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Legal experts believe there is a high chance that Coinbase will secure a complete dismissal in its ongoing lawsuit with the US Securities and Exchanges Commission.
According to legal experts familiar with the case, Coinbase stands a good chance of securing a win in its legal battle against the SEC after a court hearing earlier this week.
SEC and Coinbase at Odds Regarding Securities
On Wednesday, a court in New York heard oral arguments on Coinbase’s motion to dismiss the SEC’s lawsuit against the crypto exchange. According to a report by Reuters, in a case closely watched by the entire crypto industry, Judge Katherine Polk Failla hounded both parties about their divergent views on whether and when digital assets are classified as securities. Judge Failla heard arguments from both sides, focusing on legal precedent defining securities and the attributes of several tokens listed on Coinbase and other exchanges which the SEC deemed investment contracts. Notably, Failla asked SEC attorneys to explain why a digital token issuance would meet the Howey test, stating the case was “too broad.”
The SEC filed a lawsuit against Coinbase in June 2023, alleging the exchange facilitated the trade of 13 crypto tokens, which the agency argued should have been registered as securities. The SEC claims Solana (SOL), Cardano (ADA), Polygon (MATIC), Filecoin (FIL), The Sandbox (SAND), Axie Infinity (AXS), Chiliz (CHZ), Flow (FLOW), Internet Computer (ICP), NEAR (NEAR), Voyager (VGX), Dash (DASH) and Nexo (NEXO), are securities.
Coinbase argues that, unlike stocks and bonds, crypto-assets do not meet the definition of an investment contract – a view shared by a great many in the industry.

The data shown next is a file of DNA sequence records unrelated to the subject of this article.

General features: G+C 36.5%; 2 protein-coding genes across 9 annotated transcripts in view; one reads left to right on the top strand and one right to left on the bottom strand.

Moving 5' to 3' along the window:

Legal Minds Reckon Coinbase Will Win its Motion
Following the SEC’s lawsuit, Coinbase filed to dismiss the agency’s entire case. On Friday, Elliot Z. Stein, Bloomberg’s Senior Litigation Analyst, commented on Twitter that after hearing Coinbase’s arguments earlier this week, Coinbase has a 70% likelihood of winning its motion to dismiss the claims made by the SEC. He wrote:
“I went into SEC v. Coinbase hearing thinking $COIN would, on this motion, win dismissal of SEC's primary claims (concerning trading) but maybe not staking and broker claims. I left thinking COIN would win full dismissal.”
Coinbase has endlessly tried to have the SEC’s suit dismissed. Most recently, Coinbase argued that the agency was acting beyond its scope to control all investment activity and extended its definition of what constitutes a security too broadly. In its arguments, Coinbase said:
“The SEC’s authority is limited to securities transactions. Not every parting of capital with a hope of gain qualifies, and trades over Coinbase are only securities transactions if they involve ‘investment contracts.’ The transactions at issue here do not.”
“As the SEC now would have it, an investment contract exists if someone parts with capital and expecting that her purchase will increase in value.”
Reuters explains that although the Securities Act of 1933 outlines the definition of “security,” many experts rely on a US Supreme Court case to determine whether an investment product meets the definition of security. Key to determining whether an investment product constitutes a security is whether people are contracting to invest in a joint enterprise with the expectation of profit.
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